Able Edwards (2004) – By Duane L. Martin

 Able Edwards has the distinction of being the first movie ever shot completely in front of a green screen.  For those who don’t know, the green screen process involves shooting scenes with your actors in front of a flat green backdrop.  Then during the editing process, the green backdrop is replaced with whatever background footage or effects the film makers want to throw in there.  While the process was used before this film, this film is the first to be shot in front of a green screen in its entirety.  This process allows the film makers to create magnificent worlds with computers instead of having to build huge elaborate sets, and is much more cost effective.  This process has also allowed independent film makers with small to no budgets to create scenes and effects that were previously relegated only to big budget Hollywood films.

Able Edwards is the story of a man, oddly enough named Able Edwards, who’s basically a Walt Disney-esque character.  He created an animated character that became very popular, built family oriented theme parks and generally brought happiness to the world while building his corporation into a huge, money making empire.

That was all in the past though, and now this new world of the future is very different from anything he could have imagined.  Contagions had been released in the world that made it inhabitable to any form of animal life, including humans.  The humans, in an effort to save themselves, built a massive space station, which now contains all that is left of humanity.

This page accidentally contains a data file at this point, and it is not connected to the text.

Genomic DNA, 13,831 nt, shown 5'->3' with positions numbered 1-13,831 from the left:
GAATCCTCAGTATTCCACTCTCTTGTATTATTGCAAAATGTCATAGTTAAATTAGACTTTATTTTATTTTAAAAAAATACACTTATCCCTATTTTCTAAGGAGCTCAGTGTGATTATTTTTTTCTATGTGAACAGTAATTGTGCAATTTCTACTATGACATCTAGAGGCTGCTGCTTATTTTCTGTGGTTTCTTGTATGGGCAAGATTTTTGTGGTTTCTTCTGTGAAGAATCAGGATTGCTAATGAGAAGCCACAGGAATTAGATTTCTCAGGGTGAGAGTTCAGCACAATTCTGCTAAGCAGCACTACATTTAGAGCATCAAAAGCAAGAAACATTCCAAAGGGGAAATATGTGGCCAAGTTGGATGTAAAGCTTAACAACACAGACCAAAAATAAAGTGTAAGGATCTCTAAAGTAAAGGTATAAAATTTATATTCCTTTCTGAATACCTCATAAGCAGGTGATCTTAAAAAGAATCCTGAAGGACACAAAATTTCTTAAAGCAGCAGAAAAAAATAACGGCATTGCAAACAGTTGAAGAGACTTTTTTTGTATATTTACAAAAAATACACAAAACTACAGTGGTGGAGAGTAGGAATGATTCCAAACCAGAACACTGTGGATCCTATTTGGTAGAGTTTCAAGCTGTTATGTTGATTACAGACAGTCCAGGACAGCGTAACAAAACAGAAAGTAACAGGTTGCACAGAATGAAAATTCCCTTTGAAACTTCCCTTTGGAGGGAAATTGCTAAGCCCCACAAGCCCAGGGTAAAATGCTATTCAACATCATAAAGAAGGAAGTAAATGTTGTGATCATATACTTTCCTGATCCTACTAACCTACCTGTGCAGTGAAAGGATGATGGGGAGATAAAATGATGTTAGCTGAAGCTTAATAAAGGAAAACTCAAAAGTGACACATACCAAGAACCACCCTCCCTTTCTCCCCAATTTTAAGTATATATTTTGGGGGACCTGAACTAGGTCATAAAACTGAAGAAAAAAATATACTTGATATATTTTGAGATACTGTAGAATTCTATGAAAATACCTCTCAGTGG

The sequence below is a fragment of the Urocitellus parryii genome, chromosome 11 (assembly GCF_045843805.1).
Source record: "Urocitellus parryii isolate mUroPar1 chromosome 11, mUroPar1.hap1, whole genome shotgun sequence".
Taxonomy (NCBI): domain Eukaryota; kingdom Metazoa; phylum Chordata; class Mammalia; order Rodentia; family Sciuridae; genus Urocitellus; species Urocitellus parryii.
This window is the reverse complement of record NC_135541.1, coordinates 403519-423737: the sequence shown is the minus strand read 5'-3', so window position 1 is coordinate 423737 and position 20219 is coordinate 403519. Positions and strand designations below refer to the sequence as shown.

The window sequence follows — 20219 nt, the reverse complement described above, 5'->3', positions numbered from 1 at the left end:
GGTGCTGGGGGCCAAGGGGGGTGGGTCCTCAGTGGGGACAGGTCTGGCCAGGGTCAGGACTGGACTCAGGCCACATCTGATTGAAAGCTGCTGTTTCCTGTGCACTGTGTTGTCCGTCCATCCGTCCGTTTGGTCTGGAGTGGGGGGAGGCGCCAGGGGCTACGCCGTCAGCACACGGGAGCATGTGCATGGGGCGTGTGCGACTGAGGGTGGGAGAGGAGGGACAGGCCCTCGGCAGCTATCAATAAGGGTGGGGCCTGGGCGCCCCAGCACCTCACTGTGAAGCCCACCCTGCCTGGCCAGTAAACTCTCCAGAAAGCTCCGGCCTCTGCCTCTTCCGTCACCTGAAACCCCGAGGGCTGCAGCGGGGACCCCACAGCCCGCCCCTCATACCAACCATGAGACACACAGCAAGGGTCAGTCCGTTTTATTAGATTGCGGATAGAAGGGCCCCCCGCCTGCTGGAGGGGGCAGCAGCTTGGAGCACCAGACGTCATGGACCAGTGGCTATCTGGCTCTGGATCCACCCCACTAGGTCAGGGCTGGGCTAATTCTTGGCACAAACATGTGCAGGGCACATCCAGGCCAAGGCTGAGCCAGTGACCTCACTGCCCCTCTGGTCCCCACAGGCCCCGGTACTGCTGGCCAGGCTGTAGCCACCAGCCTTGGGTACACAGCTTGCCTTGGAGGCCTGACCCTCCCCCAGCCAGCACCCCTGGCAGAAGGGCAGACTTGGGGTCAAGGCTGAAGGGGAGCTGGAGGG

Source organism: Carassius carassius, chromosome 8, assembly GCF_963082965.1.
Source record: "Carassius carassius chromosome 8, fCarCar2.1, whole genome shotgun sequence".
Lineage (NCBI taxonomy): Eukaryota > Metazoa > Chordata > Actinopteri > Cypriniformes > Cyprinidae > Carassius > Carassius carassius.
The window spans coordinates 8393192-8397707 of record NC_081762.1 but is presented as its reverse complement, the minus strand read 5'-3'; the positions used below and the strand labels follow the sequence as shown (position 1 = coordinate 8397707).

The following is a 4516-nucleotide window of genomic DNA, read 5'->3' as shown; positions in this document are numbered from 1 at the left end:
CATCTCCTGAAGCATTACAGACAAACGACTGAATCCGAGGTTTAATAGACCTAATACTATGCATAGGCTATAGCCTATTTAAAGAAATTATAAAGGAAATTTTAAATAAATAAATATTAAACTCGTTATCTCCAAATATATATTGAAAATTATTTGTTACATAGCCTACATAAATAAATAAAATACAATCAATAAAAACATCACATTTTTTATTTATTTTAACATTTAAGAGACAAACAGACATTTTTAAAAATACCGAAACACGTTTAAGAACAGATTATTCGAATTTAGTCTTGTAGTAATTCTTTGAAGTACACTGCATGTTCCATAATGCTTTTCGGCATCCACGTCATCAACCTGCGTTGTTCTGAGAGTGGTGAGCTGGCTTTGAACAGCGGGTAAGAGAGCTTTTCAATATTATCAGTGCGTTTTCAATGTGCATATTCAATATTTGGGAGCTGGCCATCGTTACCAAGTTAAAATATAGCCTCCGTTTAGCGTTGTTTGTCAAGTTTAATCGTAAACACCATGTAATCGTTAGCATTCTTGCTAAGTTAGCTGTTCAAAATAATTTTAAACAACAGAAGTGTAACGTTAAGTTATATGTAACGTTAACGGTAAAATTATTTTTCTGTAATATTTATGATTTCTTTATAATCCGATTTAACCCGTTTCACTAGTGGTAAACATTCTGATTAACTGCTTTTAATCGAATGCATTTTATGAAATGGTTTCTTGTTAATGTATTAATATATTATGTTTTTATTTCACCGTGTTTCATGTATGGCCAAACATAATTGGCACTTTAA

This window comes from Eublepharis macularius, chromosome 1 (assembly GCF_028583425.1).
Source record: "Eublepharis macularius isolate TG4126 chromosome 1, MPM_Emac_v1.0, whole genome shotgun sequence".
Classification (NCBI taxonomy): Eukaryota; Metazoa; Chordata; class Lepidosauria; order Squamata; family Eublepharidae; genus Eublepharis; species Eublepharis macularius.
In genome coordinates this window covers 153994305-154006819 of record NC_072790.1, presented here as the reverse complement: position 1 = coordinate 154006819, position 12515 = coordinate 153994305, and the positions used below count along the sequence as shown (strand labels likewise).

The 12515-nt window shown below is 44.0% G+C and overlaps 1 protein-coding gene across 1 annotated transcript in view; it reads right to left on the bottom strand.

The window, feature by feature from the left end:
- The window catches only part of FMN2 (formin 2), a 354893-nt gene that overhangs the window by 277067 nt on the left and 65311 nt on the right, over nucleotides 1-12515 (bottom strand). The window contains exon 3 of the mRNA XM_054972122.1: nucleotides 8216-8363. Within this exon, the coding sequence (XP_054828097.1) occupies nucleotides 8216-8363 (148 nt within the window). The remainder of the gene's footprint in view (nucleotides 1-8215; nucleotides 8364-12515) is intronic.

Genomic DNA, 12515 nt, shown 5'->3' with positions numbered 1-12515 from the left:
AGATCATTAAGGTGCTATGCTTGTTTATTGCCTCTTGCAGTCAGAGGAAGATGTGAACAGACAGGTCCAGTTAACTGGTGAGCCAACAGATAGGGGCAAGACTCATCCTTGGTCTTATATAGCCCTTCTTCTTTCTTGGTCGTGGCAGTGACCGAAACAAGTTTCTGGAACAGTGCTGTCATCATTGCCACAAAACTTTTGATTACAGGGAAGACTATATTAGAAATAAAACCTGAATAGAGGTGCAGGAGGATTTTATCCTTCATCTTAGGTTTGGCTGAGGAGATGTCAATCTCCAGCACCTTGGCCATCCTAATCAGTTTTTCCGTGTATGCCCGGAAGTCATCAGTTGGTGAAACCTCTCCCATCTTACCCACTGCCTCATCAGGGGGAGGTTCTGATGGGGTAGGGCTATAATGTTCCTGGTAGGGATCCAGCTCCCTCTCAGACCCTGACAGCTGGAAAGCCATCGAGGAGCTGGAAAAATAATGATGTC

Life continues on as normal in this new habitation, and the Able Edwards Corporation is still going strong.  Only now, instead of making animation and building theme parks, they build and sell androids, and everything has become very corporate with no real heart.  Unfortunately, their profits have plateaued, and in an effort to bring some heart back to their company, a plan was hatched to take bio material from the frozen body of Able Edwards, and use it to clone him, with the intention that he be raised in as similar an environment as possible to the original Able, even duplicating many of his life experiences.  He would be told what he was and what his purpose was and know that his destiny was to take over the corporation when he turned 25, but otherwise, up until that point, they would do their best to create an environment that would shape his character so that he would be similar in nature to the original.